Yeah, it was a nostalgia run. It was a tease and I didn’t want to tease myself, I didn’t want to tease the audience. Now I have an opportunity to look a little bit younger than Gus did when we left him off to transcend through some wardrobe layers where we see his confidence grow to what he’s wearing. To move through some of the way he looks — his hair, his face — that’s the kind of layering that I’m hoping for. So, I talk about another season which I have an option on them and they on me, we come to an agreement after this, and maybe there’ll be another one after that. I’m hoping it gets that interesting.
You talk about the mystery of Gus, which has been one of the great joys of watching this character. What can you say about how much we learn about his past? There’s been speculation that he was part of the Pinochet government before he emigrated from Chile to Mexico, but there’s no record of him before 1986. Do we dip into that mystery a little bit more?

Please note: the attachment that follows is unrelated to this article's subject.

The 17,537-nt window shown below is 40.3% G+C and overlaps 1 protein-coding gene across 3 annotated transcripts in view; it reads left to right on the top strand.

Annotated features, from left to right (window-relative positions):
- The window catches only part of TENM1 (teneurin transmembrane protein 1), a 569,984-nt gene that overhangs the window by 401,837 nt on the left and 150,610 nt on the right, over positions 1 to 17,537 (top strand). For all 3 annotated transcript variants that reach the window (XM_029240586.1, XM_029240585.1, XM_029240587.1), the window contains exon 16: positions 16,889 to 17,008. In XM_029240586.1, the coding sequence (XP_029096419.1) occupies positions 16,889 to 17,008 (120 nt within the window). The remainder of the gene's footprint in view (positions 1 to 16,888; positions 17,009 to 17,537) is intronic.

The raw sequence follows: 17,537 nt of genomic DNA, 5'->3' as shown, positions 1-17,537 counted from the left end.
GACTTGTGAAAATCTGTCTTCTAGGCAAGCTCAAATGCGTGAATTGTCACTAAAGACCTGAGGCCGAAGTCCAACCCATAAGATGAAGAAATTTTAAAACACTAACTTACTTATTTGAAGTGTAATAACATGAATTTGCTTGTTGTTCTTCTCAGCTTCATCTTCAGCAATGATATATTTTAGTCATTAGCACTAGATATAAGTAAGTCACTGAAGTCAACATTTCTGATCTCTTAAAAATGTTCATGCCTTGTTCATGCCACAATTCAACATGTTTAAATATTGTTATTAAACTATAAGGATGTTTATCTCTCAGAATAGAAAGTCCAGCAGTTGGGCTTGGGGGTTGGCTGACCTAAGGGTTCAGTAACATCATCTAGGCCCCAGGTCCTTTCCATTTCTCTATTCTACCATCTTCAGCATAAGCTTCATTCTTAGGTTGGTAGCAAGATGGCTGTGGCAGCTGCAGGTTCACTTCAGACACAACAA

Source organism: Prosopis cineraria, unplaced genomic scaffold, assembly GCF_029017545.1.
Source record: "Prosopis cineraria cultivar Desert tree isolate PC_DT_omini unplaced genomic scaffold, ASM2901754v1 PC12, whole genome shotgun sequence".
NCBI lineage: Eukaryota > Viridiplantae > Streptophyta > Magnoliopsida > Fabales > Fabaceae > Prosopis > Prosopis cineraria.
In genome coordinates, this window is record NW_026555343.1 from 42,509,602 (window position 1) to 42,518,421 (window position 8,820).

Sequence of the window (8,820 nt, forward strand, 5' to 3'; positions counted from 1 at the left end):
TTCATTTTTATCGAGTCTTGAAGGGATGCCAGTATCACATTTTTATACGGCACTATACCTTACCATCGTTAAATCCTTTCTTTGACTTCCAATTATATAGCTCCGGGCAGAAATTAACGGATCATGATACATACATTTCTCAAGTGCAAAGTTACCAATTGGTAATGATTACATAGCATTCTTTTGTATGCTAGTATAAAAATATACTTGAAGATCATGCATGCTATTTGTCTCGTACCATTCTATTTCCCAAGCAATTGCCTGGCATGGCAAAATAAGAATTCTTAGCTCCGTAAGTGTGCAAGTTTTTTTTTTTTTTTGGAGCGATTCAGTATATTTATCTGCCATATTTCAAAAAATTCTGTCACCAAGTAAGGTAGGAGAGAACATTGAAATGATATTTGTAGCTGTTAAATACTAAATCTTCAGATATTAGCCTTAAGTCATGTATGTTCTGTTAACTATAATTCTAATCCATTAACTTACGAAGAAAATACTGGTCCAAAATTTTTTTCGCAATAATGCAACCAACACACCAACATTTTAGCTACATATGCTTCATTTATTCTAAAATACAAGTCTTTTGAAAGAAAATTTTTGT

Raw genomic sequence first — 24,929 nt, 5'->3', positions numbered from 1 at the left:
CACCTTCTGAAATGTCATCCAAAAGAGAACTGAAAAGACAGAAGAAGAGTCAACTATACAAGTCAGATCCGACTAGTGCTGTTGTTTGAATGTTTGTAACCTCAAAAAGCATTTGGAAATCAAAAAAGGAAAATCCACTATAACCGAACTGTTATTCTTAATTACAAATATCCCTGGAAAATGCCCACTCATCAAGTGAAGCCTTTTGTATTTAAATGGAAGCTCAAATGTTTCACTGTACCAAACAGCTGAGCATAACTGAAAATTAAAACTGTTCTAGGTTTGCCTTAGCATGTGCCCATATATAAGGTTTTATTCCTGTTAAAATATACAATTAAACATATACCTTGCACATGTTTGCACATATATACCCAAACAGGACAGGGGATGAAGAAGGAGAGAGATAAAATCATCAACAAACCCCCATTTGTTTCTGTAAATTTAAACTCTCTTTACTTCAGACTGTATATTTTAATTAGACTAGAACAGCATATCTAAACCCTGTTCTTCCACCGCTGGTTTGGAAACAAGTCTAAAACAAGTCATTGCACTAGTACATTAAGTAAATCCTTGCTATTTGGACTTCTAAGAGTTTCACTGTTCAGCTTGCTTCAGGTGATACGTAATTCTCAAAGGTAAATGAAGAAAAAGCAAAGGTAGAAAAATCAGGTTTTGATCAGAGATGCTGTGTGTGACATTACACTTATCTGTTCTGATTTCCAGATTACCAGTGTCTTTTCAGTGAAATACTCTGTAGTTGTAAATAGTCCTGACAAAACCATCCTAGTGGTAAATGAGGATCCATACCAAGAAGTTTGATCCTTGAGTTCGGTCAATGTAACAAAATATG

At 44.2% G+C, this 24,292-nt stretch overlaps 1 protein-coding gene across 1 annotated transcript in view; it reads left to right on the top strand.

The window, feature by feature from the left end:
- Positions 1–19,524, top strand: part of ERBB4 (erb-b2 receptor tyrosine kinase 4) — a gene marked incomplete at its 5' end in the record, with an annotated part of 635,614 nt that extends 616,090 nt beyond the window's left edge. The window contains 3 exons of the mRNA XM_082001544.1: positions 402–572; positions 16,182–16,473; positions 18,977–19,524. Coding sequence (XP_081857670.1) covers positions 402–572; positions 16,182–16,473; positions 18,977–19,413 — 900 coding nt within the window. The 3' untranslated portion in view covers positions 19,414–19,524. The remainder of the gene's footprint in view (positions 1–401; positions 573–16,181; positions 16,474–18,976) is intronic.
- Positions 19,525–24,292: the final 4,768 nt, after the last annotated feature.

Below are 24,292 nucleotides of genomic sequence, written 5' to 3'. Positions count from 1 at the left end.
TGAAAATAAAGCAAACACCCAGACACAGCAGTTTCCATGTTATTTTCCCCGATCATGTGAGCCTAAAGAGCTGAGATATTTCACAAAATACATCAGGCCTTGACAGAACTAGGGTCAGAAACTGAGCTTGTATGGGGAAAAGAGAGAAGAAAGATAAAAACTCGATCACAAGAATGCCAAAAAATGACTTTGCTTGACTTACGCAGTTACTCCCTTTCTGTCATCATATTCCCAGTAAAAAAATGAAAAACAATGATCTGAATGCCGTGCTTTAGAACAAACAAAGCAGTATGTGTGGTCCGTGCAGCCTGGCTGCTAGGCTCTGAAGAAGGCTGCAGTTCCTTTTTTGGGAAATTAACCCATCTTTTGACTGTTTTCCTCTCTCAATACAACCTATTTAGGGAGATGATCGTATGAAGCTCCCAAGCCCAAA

It’s my complete desire to. It’s something that I’ve mentioned before also in interviews and I’m going to mention it to Vince, even though we understand that some of it has to be mystery. But I think it can be a really, really beautiful touch to find out. My back story for Gus is very specific. The guy was raised with privilege. He took advantage of that privilege. He was the best there was, and he had the route to go into politics, government, or military, and he probably had his fingers in all of those. But he chose something else because he was better at it — and it was also more feasible economically. I’d like to get into that and to figure out — whoa! — where that left turn came, and how it brought him so much success.